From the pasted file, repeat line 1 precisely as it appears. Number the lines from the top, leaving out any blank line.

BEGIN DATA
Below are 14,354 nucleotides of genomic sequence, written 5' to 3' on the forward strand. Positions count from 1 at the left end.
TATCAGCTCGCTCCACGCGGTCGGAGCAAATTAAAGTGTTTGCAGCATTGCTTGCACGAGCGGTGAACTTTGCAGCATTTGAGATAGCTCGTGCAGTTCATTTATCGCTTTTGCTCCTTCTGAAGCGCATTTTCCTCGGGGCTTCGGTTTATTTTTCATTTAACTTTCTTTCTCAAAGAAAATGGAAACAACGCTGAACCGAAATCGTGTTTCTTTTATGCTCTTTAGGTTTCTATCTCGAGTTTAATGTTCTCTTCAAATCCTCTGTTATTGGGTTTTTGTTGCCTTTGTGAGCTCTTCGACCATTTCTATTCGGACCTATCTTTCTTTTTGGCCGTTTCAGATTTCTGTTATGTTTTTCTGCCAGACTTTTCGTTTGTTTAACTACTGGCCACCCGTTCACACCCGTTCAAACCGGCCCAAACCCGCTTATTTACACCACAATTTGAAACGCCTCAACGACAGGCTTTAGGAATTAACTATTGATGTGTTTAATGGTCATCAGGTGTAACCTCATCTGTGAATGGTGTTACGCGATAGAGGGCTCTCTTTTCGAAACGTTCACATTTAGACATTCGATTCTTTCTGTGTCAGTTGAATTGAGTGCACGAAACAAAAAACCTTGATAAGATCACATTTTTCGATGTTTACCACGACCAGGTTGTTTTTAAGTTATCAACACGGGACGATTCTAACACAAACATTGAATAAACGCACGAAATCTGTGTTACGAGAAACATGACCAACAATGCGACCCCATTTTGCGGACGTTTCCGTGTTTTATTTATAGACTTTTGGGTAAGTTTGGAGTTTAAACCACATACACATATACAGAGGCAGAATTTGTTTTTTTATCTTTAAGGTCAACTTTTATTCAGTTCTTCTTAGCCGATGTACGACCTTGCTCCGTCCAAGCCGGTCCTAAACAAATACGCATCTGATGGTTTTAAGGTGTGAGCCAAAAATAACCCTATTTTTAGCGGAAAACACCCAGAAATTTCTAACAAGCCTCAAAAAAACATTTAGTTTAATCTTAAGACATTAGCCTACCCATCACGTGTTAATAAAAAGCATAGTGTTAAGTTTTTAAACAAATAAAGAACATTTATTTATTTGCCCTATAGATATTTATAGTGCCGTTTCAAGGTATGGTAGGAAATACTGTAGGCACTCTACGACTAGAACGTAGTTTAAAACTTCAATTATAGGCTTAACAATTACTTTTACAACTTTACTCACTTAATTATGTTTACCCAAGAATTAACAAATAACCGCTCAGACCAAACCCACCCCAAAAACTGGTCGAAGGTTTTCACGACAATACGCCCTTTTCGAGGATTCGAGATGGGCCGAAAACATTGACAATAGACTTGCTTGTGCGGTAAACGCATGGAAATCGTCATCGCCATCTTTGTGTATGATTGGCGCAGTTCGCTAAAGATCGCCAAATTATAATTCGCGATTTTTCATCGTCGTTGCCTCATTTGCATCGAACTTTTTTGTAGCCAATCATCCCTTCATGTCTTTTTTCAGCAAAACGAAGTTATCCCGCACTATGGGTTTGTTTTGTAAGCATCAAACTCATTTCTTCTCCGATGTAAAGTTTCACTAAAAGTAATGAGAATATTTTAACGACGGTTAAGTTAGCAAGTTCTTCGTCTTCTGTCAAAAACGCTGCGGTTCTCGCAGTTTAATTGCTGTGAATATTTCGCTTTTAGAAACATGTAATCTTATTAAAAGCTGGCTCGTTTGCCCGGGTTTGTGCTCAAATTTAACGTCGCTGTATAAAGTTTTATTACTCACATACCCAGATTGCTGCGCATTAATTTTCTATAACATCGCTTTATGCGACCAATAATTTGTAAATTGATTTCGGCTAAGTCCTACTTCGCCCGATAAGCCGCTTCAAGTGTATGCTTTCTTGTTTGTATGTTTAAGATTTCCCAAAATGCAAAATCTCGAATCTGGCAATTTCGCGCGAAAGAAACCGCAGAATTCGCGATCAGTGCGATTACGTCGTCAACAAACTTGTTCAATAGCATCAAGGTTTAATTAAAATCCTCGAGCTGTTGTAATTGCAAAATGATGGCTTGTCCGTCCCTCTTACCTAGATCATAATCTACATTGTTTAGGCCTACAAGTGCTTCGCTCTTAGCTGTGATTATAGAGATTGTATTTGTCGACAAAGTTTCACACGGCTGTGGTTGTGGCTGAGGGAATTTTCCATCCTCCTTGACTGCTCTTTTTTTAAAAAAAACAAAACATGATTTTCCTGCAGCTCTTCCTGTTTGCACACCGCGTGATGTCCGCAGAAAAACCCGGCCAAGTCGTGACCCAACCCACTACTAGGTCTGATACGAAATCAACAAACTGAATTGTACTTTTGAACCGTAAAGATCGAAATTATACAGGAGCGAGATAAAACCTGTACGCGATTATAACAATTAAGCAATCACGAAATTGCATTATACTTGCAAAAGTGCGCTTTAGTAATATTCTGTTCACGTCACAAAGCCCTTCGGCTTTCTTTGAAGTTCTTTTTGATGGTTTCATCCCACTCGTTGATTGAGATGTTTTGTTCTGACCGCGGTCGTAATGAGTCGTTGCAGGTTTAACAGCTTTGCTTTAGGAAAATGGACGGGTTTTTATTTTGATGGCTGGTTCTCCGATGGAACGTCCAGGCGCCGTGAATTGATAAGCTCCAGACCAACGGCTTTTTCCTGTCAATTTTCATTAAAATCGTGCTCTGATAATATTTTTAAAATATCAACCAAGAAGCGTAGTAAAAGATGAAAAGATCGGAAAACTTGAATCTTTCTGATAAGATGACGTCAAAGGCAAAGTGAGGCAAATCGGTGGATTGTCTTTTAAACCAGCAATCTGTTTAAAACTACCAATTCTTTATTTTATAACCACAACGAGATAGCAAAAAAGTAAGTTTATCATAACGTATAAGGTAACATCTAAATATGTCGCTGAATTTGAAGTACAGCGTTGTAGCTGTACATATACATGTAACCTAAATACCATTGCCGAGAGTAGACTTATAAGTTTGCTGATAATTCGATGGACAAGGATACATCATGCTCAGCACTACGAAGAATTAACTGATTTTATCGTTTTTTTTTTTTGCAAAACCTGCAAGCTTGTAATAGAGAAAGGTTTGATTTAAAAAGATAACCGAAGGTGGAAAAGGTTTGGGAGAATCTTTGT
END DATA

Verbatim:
Below are 14,354 nucleotides of genomic sequence, written 5' to 3' on the forward strand. Positions count from 1 at the left end.